Journal of Family Medicine and Primary Care

ORIGINAL ARTICLE
Year
: 2019  |  Volume : 8  |  Issue : 9  |  Page : 2888--2892

Microbiologic profile and clinical practices in urinary tract infections in a tertiary care center in Southern India


Keithellakpam Kiranmala1, Reuben Johnson2, Jayanthi Savio3, Jyothi Idiculla1 
1 Department of General Medicine, St. John's Medical College, Bengaluru, Karnataka, India
2 Department of Orhopedics, St. John's Medical College, Bengaluru, Karnataka, India
3 Department of Microbiology, St. John's Medical College, Bengaluru, Karnataka, India

Correspondence Address:
Dr. Jyothi Idiculla
Department of General Medicine, St. John's Medical College, Bangalore, Karnataka- 560 034
India

Context: Studies reported differences in clinical profiles of urinary tract infections (UTIs) in patients with and without type 2 diabetes mellitus (T2DM). Studies on the impact of the pattern of antibiotic resistance of organisms causing UTI on actual clinical practice are lacking. Objectives: 1. To study the clinical and microbiologic profiles of UTIs. 2. To compare treatment given with the prevailing antimicrobial sensitivity. Settings and Design: This is a cross-sectional study conducted in a tertiary care hospital. Methods and Materials: Retrospective chart review of inpatients with UTI (N = 200, 100 each of patients with and without T2DM), aged >18 years with a positive urine culture. Statistical Analysis: We used the statistical package SPSS version 17. The categorical variables were analyzed by the Chi-square test. Data were considered significant if P value was less than 0.05. Results: Similar to previous Indian studies, T2DM patients with UTI had significantly more asymptomatic bacteriuria, asymptomatic bacteriuria (32% vs. 6%), previous history of UTI (25% vs. 2%), and prior catheterization (16% vs. 1%). Escherichia coli (E. coli) was the most common organism isolated and showed sensitivity pattern of meropenem > netilmicin > amikacin > nitrofurantoin. Ceftriaxone was the most common empirical therapy given in spite the prevailing low sensitivity of E. coli to it. All ASB cases were treated unlike recommendations. Conclusions: Ceftriaxone is the most common empirical therapy given in spite the prevailing low sensitivity of E. coli to it. Cases of ASB were treated unlike recommendations.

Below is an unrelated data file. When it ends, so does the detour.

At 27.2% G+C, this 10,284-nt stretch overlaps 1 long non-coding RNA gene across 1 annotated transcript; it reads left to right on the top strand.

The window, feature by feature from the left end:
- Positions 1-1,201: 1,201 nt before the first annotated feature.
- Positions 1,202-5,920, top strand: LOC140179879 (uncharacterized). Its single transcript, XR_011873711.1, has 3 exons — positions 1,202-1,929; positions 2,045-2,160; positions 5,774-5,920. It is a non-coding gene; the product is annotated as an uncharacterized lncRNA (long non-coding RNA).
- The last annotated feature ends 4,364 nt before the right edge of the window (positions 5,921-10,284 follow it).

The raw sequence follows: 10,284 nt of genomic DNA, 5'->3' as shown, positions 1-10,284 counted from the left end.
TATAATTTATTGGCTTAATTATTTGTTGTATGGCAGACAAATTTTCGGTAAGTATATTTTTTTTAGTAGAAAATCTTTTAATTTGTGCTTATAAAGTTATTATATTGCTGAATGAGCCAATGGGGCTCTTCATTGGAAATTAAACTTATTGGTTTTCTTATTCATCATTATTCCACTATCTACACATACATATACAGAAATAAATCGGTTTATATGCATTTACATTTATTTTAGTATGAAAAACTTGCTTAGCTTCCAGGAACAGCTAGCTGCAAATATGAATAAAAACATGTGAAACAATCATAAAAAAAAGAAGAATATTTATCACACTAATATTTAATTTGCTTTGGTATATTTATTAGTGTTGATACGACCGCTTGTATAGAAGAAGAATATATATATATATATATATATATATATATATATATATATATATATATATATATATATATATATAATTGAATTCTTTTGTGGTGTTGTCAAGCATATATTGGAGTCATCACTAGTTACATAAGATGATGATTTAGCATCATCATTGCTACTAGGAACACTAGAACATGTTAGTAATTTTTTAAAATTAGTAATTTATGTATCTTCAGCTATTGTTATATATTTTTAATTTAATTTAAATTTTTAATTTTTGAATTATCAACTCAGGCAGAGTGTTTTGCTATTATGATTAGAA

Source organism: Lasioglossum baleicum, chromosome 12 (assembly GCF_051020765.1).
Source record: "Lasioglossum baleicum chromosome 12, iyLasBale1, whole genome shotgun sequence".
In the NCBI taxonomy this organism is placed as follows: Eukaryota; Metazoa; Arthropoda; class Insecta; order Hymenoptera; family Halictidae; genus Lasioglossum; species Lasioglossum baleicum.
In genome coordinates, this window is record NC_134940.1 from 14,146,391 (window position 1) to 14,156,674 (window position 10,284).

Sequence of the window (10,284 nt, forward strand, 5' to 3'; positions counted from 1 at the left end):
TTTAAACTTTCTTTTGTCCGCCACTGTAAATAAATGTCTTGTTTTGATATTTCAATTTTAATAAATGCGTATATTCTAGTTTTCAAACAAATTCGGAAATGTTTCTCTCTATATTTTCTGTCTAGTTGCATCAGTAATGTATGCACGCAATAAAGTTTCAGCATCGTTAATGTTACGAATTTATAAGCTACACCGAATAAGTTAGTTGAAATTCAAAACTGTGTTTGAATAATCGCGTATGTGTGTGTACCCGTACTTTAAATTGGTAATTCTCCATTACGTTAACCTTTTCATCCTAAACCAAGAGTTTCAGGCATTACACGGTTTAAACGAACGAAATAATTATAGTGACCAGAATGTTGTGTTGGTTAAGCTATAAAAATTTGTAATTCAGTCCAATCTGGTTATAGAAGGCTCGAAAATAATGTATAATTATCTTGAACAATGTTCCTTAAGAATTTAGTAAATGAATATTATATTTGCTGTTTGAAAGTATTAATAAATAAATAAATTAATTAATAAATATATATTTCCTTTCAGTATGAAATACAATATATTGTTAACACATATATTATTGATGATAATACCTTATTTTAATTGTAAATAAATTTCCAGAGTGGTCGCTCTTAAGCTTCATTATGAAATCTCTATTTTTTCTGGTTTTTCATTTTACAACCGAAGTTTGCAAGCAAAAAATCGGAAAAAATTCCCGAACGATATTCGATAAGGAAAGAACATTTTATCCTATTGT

How to cite this article:
Kiranmala K, Johnson R, Savio J, Idiculla J. Microbiologic profile and clinical practices in urinary tract infections in a tertiary care center in Southern India.J Family Med Prim Care 2019;8:2888-2892


How to cite this URL:
Kiranmala K, Johnson R, Savio J, Idiculla J. Microbiologic profile and clinical practices in urinary tract infections in a tertiary care center in Southern India. J Family Med Prim Care [serial online] 2019 [cited 2020 Oct 27 ];8:2888-2892
Available from: https://www.jfmpc.com/article.asp?issn=2249-4863;year=2019;volume=8;issue=9;spage=2888;epage=2892;aulast=Kiranmala;type=0